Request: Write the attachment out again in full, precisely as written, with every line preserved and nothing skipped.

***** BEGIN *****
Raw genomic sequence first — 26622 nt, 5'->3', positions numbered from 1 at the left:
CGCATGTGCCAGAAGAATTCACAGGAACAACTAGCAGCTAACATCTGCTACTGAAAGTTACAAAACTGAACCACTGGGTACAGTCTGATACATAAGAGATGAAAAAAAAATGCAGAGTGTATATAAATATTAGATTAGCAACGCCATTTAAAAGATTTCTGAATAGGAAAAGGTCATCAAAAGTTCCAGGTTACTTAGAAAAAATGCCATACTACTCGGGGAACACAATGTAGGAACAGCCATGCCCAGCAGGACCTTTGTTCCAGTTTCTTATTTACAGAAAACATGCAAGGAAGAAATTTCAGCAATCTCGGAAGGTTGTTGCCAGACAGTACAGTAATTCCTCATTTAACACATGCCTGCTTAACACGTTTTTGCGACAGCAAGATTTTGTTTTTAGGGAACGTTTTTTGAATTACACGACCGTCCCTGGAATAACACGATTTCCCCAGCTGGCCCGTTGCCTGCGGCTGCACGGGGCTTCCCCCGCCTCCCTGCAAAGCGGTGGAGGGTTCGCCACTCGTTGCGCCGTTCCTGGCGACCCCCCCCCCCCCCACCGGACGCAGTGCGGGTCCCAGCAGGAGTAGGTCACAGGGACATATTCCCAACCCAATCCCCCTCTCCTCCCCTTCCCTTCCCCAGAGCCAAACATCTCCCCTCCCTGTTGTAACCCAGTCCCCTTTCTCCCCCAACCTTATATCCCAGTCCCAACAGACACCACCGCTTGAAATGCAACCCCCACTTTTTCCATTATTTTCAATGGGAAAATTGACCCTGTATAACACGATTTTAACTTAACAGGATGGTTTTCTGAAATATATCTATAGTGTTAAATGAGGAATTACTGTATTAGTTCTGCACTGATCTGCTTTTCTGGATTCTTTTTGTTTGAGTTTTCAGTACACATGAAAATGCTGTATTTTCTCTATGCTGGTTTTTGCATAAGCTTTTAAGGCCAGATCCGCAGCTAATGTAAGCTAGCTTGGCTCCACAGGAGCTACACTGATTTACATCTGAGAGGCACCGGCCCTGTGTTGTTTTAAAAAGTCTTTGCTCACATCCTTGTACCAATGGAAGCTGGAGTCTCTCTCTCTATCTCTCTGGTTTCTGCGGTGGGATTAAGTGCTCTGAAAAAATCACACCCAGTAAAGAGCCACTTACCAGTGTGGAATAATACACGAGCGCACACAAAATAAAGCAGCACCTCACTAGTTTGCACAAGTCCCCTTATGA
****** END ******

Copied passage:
Raw genomic sequence first — 26622 nt, 5'->3', positions numbered from 1 at the left:
CGCATGTGCCAGAAGAATTCACAGGAACAACTAGCAGCTAACATCTGCTACTGAAAGTTACAAAACTGAACCACTGGGTACAGTCTGATACATAAGAGATGAAAAAAAAATGCAGAGTGTATATAAATATTAGATTAGCAACGCCATTTAAAAGATTTCTGAATAGGAAAAGGTCATCAAAAGTTCCAGGTTACTTAGAAAAAATGCCATACTACTCGGGGAACACAATGTAGGAACAGCCATGCCCAGCAGGACCTTTGTTCCAGTTTCTTATTTACAGAAAACATGCAAGGAAGAAATTTCAGCAATCTCGGAAGGTTGTTGCCAGACAGTACAGTAATTCCTCATTTAACACATGCCTGCTTAACACGTTTTTGCGACAGCAAGATTTTGTTTTTAGGGAACGTTTTTTGAATTACACGACCGTCCCTGGAATAACACGATTTCCCCAGCTGGCCCGTTGCCTGCGGCTGCACGGGGCTTCCCCCGCCTCCCTGCAAAGCGGTGGAGGGTTCGCCACTCGTTGCGCCGTTCCTGGCGACCCCCCCCCCCCCCACCGGACGCAGTGCGGGTCCCAGCAGGAGTAGGTCACAGGGACATATTCCCAACCCAATCCCCCTCTCCTCCCCTTCCCTTCCCCAGAGCCAAACATCTCCCCTCCCTGTTGTAACCCAGTCCCCTTTCTCCCCCAACCTTATATCCCAGTCCCAACAGACACCACCGCTTGAAATGCAACCCCCACTTTTTCCATTATTTTCAATGGGAAAATTGACCCTGTATAACACGATTTTAACTTAACAGGATGGTTTTCTGAAATATATCTATAGTGTTAAATGAGGAATTACTGTATTAGTTCTGCACTGATCTGCTTTTCTGGATTCTTTTTGTTTGAGTTTTCAGTACACATGAAAATGCTGTATTTTCTCTATGCTGGTTTTTGCATAAGCTTTTAAGGCCAGATCCGCAGCTAATGTAAGCTAGCTTGGCTCCACAGGAGCTACACTGATTTACATCTGAGAGGCACCGGCCCTGTGTTGTTTTAAAAAGTCTTTGCTCACATCCTTGTACCAATGGAAGCTGGAGTCTCTCTCTCTATCTCTCTGGTTTCTGCGGTGGGATTAAGTGCTCTGAAAAAATCACACCCAGTAAAGAGCCACTTACCAGTGTGGAATAATACACGAGCGCACACAAAATAAAGCAGCACCTCACTAGTTTGCACAAGTCCCCTTATGA